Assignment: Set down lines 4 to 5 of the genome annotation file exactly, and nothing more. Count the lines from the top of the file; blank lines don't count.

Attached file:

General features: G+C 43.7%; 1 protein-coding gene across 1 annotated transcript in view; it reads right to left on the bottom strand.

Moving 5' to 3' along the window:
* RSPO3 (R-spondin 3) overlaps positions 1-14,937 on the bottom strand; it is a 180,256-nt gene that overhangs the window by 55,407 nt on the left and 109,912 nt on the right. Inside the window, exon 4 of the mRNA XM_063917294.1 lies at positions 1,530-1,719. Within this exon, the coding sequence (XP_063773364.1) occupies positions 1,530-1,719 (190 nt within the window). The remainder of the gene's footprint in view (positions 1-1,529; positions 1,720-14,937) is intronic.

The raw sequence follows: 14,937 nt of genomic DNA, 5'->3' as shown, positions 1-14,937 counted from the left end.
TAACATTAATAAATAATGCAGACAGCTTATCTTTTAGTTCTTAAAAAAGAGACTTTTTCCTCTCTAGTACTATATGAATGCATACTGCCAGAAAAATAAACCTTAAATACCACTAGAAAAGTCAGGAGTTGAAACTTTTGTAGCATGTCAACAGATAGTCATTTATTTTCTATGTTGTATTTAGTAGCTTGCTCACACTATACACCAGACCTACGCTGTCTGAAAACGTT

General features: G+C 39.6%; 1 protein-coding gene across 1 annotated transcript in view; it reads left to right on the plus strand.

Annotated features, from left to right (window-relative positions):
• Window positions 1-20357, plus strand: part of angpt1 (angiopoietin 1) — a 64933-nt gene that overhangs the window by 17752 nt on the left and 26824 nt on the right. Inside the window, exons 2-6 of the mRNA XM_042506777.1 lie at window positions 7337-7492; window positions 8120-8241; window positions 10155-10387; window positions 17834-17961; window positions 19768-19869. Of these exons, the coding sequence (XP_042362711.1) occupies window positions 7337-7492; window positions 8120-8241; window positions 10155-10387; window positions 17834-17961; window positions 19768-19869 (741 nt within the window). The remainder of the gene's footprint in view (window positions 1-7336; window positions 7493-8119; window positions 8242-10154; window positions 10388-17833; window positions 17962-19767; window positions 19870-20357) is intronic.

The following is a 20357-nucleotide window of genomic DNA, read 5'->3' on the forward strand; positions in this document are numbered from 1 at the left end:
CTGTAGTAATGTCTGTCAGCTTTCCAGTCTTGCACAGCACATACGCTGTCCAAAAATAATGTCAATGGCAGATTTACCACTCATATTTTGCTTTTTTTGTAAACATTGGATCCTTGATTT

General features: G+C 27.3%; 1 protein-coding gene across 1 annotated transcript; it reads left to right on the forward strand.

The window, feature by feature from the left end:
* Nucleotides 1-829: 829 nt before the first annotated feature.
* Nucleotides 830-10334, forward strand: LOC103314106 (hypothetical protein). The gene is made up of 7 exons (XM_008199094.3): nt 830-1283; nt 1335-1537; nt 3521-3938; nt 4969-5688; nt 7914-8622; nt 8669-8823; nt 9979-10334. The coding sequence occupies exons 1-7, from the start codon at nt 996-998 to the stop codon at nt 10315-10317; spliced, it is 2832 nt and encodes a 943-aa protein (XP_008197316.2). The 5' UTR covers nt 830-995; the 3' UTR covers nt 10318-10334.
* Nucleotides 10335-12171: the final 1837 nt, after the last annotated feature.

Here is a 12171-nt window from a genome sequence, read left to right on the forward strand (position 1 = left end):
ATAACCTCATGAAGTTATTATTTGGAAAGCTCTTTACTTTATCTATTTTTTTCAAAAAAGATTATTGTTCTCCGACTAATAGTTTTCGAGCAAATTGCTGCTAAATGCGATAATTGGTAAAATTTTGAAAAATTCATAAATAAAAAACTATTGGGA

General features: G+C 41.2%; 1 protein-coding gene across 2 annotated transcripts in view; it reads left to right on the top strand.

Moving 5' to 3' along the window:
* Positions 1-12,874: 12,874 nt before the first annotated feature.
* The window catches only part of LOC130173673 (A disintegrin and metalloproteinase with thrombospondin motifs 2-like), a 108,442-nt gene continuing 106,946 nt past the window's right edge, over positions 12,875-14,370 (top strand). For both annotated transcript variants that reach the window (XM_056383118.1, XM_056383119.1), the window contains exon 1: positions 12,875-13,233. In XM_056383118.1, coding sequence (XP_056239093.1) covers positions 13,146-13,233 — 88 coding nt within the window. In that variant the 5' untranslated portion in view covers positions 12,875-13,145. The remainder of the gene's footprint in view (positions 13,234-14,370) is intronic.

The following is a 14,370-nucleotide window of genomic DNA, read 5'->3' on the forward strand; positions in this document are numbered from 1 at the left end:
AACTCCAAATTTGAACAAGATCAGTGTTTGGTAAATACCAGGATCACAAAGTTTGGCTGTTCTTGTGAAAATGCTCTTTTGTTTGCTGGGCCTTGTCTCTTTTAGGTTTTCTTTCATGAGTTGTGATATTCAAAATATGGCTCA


The raw sequence follows: 14,937 nt of genomic DNA, 5'->3' as shown, positions 1-14,937 counted from the left end.
TAACATTAATAAATAATGCAGACAGCTTATCTTTTAGTTCTTAAAAAAGAGACTTTTTCCTCTCTAGTACTATATGAATGCATACTGCCAGAAAAATAAACCTTAAATACCACTAGAAAAGTCAGGAGTTGAAACTTTTGTAGCATGTCAACAGATAGTCATTTATTTTCTATGTTGTATTTAGTAGCTTGCTCACACTATACACCAGACCTACGCTGTCTGAAAACGTT